What Can Kittens See After Opening Their Eyes?

Clear vision is still a few weeks away.
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If you've ever seen a newborn kitten you probably know that it takes some time for her to open her eyes. And even after her eyes are open, her eyesight is still pretty poor. It will take kitty about two months to fully develop her eyesight.

Newborn Kittens

Newborn kittens have sealed eyelids, which begin to open around eight days. It's not at all unusual for littermates to open their eyes at different rates -- some babies may open their eyes in as little as two days while others may take as long as two weeks. However, once open, their eyes will be blue and will gradually mature. Kittens will try to avoid light for two or three days after their eyes open because their pupils aren't able to constrict.

The First Three Weeks

The first three weeks of kitty's life she's especially dependent on her mother. Not only are her eyes not real useful, but her hearing isn't fully developed. As well, she's just beginning to get her legs moving, so she's not as mobile as she soon will be. Because her eyesight is still rather poor, she relies on smell, touch and sensing body heat to find her mother and littermates.

Three to Six Weeks

When Kitty's about three weeks old she's got more blood flowing to her eyes, so her vision has begun to improve. In another week she'll start getting some depth perception, so she won't bump into things quite so much. By the time she's six weeks old her eyesight should start improving to the point where she can find food on her own and avoid things in her path. You'll probably also notice that her eyes are beginning to change color at this point.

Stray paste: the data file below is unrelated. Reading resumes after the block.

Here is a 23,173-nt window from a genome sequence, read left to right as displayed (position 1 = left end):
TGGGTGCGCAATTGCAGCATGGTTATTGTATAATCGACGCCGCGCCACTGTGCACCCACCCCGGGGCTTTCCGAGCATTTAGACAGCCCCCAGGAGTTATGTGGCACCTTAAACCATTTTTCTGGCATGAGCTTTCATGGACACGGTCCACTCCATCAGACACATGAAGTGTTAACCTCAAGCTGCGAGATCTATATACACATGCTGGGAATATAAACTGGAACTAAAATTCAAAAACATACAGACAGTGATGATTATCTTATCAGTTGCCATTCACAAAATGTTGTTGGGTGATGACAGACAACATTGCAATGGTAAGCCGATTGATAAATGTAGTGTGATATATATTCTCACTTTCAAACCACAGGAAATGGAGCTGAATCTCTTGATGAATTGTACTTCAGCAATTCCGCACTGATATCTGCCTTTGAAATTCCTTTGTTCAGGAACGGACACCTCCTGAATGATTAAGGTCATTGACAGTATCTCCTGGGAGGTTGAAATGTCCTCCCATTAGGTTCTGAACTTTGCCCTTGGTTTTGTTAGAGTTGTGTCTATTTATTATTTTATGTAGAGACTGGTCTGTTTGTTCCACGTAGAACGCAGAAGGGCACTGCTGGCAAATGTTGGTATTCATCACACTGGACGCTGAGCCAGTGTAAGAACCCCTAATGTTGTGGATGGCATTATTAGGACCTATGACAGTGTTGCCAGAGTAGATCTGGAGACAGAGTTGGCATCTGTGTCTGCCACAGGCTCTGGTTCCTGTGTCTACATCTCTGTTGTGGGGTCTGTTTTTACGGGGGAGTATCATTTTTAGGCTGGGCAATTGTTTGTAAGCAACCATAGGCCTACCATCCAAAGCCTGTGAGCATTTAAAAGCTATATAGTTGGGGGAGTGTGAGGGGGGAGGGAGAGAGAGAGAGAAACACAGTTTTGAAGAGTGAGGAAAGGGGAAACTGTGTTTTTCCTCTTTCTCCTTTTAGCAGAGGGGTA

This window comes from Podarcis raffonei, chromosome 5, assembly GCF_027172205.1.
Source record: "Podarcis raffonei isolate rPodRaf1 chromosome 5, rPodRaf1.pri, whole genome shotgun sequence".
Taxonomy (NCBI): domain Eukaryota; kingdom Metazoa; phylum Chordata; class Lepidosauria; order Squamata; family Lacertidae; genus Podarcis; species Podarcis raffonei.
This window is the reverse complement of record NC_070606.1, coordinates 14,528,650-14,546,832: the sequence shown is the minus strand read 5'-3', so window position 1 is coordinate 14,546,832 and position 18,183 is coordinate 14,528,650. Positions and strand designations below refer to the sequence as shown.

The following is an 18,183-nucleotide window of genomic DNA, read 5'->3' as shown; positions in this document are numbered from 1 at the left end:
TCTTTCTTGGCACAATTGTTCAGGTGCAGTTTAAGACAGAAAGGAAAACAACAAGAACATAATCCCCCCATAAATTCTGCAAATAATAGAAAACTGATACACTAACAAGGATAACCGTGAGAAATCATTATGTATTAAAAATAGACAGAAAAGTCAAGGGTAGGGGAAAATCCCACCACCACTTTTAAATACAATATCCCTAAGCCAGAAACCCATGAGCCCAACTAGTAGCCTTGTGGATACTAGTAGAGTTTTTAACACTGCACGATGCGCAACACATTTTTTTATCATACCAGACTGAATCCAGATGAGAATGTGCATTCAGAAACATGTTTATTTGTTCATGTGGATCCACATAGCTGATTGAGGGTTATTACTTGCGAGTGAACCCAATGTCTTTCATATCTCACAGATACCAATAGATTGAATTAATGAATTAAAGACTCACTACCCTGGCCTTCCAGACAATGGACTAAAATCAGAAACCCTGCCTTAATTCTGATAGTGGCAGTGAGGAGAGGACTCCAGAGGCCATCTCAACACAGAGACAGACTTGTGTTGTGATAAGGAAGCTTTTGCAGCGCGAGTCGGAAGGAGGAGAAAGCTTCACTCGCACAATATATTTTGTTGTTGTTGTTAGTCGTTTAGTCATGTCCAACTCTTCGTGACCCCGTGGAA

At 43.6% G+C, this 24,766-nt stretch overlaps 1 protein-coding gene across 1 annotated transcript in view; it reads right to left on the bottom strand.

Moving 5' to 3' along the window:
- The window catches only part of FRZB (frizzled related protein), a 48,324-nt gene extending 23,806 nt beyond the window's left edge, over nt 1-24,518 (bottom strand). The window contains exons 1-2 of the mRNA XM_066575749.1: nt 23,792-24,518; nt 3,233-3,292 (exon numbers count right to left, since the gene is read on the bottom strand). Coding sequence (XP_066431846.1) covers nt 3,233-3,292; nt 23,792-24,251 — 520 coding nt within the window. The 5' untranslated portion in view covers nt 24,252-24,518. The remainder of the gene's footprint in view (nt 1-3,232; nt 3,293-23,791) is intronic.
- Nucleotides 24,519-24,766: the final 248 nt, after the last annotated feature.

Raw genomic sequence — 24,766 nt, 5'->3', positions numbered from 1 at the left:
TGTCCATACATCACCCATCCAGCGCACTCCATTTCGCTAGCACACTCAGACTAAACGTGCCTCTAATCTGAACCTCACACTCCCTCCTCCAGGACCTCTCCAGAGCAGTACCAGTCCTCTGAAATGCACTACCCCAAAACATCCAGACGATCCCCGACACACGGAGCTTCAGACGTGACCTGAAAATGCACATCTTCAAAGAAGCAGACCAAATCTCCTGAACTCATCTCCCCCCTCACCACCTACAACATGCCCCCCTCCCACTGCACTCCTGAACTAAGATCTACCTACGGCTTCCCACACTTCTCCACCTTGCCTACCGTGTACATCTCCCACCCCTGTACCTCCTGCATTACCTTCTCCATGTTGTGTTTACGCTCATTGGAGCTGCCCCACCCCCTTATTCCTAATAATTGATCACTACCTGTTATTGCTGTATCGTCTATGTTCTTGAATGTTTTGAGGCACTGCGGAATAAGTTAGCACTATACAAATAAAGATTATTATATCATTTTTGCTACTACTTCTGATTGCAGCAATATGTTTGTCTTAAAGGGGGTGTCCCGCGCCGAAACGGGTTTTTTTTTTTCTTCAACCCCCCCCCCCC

Grown-Up Eyes

Kitty will have her grown-up vision around the two-month mark. Her sharpest vision will be between 2 and 3 feet in front of her, and instead of taking in a wide area, she'll focus on what's directly in front of her. This helps her when she's stalking small prey. Kitty's keen eyes are very adept at detecting motion, also helpful when she's hunting, particularly because her peripheral vision is not as good as her predator vision.

Cats may not be able to see in the dark, as many believe they do, but their pupils adapt well in low-light situations so they can take in as much light as possible. Their pupils also respond to stressful situations. If Kitty's in a situation that has her on alert, her pupils will dilate so she has a wider field of vision and can take in as much of her environment as possible.

Always check with your veterinarian before changing your pet’s diet, medication, or physical activity routines. This information is not a substitute for a vet’s opinion.

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